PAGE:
Over the years, celebrities from Mick Jagger to John Lennon have been up before the beak in the oak-panelled courtroom but the only judgments being handed down now are those concerning the food.

Travel facts

The Cadogan Hotel's Green Carnation package costs £399 per person. Call 020 7235 7141 or visit The London Of Oscar Wilde walk takes place every Saturday and costs £8 or £6 for over-65s and students. For details, call 020 7624 3978 or visit For more on the Courthouse Hotel, call 020 7297 5555 or visit

ADDENDUM:  I understand that the (from what I've been told by a good friend is the utterly charming) Cadogan Hotel needs to sell rooms, even if it means trafficking in past sad events in a tawdry, tasteless way, but it seems only right to at least include a recipe, taken from BBC Good Food Magazine, for Victoria sandwich sponge cake, since: a) Wilde apparently enjoyed it; and b) it looks delicious and simple to prepare.  I think it would go well with the Perrier-Jouet champagne:

Classic Victoria sandwich sponge cake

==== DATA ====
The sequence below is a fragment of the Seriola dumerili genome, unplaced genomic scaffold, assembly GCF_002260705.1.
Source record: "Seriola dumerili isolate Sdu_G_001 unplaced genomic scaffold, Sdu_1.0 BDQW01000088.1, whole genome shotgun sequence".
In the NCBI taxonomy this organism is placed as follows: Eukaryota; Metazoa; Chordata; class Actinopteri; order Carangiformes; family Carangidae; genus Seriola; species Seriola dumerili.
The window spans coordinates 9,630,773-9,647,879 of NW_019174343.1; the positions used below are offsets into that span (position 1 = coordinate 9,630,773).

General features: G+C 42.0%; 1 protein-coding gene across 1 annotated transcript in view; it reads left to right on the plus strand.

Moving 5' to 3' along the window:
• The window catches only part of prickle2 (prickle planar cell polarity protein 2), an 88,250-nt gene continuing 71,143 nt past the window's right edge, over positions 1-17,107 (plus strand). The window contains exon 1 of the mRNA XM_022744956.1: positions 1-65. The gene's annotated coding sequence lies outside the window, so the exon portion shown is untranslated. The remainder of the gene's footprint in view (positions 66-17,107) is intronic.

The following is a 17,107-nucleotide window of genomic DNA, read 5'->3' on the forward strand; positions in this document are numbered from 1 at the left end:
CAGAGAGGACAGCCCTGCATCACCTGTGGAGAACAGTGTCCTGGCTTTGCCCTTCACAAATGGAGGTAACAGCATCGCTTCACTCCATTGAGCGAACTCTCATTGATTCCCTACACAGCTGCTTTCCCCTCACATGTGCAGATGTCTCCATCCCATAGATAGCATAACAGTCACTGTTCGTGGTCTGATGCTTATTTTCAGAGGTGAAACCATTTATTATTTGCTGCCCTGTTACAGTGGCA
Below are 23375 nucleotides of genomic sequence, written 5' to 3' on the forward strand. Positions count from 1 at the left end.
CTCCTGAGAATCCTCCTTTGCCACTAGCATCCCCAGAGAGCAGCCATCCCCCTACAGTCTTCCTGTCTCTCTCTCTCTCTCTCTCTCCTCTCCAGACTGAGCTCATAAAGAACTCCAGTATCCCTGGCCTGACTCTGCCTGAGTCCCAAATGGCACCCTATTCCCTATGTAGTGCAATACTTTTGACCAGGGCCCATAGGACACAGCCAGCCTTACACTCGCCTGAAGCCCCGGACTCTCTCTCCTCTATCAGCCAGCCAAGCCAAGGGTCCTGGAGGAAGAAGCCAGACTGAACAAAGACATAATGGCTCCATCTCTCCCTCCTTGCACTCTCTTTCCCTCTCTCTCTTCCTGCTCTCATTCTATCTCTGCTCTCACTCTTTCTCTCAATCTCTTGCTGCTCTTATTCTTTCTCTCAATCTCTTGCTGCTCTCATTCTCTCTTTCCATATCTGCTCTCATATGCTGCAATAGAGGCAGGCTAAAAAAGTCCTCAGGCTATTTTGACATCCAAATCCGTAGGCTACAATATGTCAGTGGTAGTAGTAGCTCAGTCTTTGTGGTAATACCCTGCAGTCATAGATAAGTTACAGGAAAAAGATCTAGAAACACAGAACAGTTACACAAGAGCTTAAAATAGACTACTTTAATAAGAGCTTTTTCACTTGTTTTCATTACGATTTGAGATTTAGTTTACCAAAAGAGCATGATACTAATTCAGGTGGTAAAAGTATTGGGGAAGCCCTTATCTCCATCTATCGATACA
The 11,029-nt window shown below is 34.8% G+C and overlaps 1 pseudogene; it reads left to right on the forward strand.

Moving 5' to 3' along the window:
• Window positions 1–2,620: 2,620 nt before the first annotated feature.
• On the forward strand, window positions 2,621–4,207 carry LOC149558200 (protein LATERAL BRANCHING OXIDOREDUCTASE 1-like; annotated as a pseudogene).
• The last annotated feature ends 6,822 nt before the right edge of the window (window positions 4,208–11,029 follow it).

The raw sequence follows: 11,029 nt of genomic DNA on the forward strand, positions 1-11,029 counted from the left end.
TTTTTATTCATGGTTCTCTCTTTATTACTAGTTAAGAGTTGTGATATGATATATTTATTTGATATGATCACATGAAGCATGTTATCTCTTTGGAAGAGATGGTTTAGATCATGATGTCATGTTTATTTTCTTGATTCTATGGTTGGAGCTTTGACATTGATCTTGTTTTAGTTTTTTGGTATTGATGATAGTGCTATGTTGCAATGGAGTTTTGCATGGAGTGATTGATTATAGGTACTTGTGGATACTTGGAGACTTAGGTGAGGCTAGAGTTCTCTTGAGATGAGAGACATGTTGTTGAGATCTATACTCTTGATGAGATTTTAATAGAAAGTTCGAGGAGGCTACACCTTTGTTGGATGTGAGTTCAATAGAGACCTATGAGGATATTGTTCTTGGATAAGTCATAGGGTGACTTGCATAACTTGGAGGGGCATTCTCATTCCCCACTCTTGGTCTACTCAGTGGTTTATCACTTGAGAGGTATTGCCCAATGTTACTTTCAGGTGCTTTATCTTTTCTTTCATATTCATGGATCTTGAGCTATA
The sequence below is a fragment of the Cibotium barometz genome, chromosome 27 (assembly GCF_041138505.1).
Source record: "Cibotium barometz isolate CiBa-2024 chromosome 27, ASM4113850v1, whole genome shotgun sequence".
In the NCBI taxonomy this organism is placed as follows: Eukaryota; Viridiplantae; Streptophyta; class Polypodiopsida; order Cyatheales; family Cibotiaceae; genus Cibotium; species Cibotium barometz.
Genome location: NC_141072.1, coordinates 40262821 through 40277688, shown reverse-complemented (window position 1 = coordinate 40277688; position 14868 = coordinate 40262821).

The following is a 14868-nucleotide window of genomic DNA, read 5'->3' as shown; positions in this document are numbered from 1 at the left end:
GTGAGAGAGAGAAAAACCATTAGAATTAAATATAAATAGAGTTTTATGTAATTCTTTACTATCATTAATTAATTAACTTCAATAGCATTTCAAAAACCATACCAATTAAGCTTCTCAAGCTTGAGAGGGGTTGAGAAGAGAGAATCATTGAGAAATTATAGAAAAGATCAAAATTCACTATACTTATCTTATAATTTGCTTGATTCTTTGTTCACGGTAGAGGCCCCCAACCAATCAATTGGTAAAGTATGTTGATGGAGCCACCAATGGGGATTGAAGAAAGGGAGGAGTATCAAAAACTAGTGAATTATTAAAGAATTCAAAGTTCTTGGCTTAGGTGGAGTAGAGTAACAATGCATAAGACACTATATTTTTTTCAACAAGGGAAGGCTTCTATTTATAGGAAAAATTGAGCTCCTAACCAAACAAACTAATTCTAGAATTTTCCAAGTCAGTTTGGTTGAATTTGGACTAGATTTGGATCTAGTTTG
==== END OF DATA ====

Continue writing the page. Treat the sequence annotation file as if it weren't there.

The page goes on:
You can't go wrong with this perfect party cake - full of spongey goodness. Makes a super-simple wedding cake, too
Difficulty and servings: Easy; Cuts into 10 slices
Preparation and cooking times: Ready in 30 minutes, plus cooling 
Cake base freezes well for 3 months
  1. Heat oven to 190C/fan 170C/gas 5. Butter two 20cm sandwich tins and line with non-stick baking paper. In a large bowl, beat all the cake ingredients together until you have a smooth, soft batter.
  2. Divide the mixture between the tins, smooth the surface with a spatula or the back of a spoon, then bake for about 20 mins until golden and the cake springs back when pressed. Turn onto a cooling rack and leave to cool completely.
  3. To make the filling, beat the butter until smooth and creamy, then gradually beat in icing sugar. Beat in vanilla extract if you're using it. Spread the butter cream over the bottom of one of the sponges, top it with jam and sandwich the second sponge on top. Dust with a little icing sugar before serving. Keep in an airtight container and eat within 2 days.